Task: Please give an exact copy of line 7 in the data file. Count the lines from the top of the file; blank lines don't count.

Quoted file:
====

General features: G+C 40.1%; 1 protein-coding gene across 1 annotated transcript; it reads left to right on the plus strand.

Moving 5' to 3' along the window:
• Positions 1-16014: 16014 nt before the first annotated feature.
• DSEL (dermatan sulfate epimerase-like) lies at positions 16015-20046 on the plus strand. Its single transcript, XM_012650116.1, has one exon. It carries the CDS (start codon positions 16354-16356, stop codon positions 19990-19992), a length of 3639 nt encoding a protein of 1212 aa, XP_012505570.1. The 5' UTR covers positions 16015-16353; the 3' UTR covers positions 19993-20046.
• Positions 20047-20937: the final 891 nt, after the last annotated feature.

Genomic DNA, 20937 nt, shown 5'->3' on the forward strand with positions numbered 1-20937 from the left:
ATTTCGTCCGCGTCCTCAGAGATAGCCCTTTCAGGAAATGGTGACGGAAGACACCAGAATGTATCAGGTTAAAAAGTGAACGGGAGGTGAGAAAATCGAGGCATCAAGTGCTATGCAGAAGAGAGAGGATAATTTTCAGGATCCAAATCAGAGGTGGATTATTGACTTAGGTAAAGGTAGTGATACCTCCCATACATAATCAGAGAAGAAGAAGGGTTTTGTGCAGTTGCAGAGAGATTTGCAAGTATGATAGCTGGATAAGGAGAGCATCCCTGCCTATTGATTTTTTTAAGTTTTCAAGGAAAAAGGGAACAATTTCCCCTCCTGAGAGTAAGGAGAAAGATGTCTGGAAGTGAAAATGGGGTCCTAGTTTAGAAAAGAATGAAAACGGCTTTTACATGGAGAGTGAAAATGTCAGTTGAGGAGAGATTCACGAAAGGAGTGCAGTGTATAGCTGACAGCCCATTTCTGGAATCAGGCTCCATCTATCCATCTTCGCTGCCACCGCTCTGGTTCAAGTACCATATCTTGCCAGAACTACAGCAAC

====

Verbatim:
ATTTCGTCCGCGTCCTCAGAGATAGCCCTTTCAGGAAATGGTGACGGAAGACACCAGAATGTATCAGGTTAAAAAGTGAACGGGAGGTGAGAAAATCGAGGCATCAAGTGCTATGCAGAAGAGAGAGGATAATTTTCAGGATCCAAATCAGAGGTGGATTATTGACTTAGGTAAAGGTAGTGATACCTCCCATACATAATCAGAGAAGAAGAAGGGTTTTGTGCAGTTGCAGAGAGATTTGCAAGTATGATAGCTGGATAAGGAGAGCATCCCTGCCTATTGATTTTTTTAAGTTTTCAAGGAAAAAGGGAACAATTTCCCCTCCTGAGAGTAAGGAGAAAGATGTCTGGAAGTGAAAATGGGGTCCTAGTTTAGAAAAGAATGAAAACGGCTTTTACATGGAGAGTGAAAATGTCAGTTGAGGAGAGATTCACGAAAGGAGTGCAGTGTATAGCTGACAGCCCATTTCTGGAATCAGGCTCCATCTATCCATCTTCGCTGCCACCGCTCTGGTTCAAGTACCATATCTTGCCAGAACTACAGCAAC